Regulator imposes substantial fine on High Street Bank
The Financial Conduct Authority (FCA) imposed the penalty on Barclays Bank, following fears that a £1.88 million deal which Barclays was involved with a number of its customers raised the risk of bribery and that the institution was being used for money laundering or even to finance terrorism.
A subsequent investigation found that Barclays – who stood to make a substantial profit from the arrangement – had failed to carry out adequate checks on the clients and had in fact breached its own controls set up to counter the risks of financial crime.
Amongst the reasons for the fine the FCA cited that Barclays had failed to conduct due diligence on its customers, because staff wanted to complete the deal quickly. In addition, senior staff had gone to great lengths to keep the identity of the clients secret; documents were kept in a safe that few employees knew about and details were not uploaded to the bank’s computer system.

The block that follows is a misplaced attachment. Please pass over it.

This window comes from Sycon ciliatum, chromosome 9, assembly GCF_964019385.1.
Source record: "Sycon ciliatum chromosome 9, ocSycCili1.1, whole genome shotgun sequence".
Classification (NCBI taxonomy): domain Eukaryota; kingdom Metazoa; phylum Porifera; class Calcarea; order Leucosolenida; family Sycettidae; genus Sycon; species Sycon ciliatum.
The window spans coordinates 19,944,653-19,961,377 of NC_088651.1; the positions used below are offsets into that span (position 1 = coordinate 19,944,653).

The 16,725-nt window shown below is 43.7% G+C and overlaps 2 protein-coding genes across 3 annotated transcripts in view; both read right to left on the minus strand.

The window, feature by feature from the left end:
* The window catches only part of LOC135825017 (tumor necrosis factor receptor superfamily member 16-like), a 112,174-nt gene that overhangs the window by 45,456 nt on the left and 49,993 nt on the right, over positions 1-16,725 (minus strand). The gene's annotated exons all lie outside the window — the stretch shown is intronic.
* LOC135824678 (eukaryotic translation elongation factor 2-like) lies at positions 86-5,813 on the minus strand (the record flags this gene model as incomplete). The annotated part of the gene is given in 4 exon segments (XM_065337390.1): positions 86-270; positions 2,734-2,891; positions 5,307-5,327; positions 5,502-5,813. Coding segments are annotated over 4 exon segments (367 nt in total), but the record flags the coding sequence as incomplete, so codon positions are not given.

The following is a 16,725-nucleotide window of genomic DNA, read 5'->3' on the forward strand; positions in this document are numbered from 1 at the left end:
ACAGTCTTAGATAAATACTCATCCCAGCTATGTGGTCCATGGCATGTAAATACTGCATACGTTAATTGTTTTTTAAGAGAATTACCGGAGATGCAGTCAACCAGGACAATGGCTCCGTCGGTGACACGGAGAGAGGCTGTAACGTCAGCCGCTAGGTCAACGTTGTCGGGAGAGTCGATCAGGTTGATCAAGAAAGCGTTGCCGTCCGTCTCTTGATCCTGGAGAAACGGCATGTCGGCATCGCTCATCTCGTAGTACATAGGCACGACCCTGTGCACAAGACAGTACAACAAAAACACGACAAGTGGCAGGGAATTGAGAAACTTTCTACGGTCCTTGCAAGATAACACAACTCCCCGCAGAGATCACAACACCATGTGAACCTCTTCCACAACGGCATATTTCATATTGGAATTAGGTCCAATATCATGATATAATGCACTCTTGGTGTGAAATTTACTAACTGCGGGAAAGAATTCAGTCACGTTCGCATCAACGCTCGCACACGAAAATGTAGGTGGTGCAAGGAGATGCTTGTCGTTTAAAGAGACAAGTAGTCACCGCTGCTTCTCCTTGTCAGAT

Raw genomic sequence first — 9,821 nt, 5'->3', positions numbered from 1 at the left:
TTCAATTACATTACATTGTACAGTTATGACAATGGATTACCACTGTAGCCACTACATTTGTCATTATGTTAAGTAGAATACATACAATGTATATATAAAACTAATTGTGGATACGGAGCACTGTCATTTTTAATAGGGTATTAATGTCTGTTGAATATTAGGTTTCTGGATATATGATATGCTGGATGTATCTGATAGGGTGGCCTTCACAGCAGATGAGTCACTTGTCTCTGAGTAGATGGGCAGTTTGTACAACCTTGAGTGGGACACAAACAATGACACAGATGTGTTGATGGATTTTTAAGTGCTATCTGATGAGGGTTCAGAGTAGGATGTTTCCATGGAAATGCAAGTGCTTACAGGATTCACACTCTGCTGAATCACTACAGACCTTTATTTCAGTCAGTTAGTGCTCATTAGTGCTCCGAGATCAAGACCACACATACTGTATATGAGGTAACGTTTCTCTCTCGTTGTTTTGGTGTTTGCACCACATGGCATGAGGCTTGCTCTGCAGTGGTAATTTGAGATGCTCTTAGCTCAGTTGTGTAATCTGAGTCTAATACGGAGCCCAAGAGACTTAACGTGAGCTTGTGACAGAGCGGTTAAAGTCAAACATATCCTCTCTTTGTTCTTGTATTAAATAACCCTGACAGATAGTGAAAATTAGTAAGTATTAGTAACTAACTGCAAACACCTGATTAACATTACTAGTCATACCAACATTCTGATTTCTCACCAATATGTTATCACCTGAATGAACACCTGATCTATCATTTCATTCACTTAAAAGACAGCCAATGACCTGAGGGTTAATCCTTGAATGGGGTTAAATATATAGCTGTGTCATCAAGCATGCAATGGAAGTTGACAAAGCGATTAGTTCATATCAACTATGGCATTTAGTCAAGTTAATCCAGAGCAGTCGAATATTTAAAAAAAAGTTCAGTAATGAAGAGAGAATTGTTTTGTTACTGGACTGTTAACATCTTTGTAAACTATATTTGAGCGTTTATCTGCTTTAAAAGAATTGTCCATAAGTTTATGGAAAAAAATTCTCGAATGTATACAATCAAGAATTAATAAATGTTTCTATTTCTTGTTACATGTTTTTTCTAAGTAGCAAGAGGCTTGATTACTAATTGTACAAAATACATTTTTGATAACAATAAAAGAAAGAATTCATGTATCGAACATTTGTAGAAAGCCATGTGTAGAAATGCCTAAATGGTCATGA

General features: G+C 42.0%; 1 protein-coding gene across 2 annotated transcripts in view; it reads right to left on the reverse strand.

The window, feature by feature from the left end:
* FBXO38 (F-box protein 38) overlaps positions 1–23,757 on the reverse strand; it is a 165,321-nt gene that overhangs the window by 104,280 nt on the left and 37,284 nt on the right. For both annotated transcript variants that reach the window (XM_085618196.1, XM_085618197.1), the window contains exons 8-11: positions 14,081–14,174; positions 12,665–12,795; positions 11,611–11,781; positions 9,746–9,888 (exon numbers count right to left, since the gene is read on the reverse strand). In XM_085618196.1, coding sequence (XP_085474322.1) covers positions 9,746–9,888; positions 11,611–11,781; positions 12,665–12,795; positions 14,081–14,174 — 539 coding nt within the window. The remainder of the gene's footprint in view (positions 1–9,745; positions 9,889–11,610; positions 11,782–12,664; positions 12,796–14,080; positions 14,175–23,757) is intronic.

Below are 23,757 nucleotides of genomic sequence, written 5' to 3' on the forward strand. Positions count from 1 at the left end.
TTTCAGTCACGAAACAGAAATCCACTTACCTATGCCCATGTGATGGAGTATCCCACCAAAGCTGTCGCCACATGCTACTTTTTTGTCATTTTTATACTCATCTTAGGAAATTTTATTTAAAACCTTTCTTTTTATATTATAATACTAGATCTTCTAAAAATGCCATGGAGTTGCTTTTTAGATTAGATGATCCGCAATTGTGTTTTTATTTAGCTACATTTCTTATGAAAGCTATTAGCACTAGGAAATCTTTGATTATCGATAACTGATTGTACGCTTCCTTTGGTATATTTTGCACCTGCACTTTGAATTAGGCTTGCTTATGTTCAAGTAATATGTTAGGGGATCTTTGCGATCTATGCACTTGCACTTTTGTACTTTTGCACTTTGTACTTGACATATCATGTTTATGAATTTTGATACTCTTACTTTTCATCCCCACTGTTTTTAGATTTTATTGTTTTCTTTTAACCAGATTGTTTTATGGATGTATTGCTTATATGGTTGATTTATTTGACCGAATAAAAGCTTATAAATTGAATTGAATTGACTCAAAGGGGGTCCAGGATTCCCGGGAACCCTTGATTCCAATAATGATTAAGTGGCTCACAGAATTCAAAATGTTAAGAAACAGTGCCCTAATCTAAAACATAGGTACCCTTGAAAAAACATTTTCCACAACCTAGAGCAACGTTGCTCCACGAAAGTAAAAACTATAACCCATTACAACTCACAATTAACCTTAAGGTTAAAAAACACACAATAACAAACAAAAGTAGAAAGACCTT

Mark Steward, the FCA’s director of enforcement and market oversight, said: “Barclays ignored its own process designed to safeguard against the risk of financial crime and overlooked obvious red flags to win new business and generate significant revenue. This is wholly unacceptable.”
A Barclays spokesman said: “The FCA made no finding that Barclays facilitated any financial crime in relation to the transaction or the clients on whose behalf it was executed.
“Barclays has co-operated fully with the FCA throughout and continues to apply significant resources and training to ensure compliance with all legal and regulatory requirements.”
The decision confirms the importance of carrying out due diligence on business partners and clients, as failure to do so may leave organisations open to substantial fines. It also underlines the importance of organisations making sure that their own guidelines are being followed. The amount of the fine is yet another indicator that the authorities take this area very serious and that the authorities will seek to take the profit from the organisation in breach along with an amount based on the seriousness of the matter.
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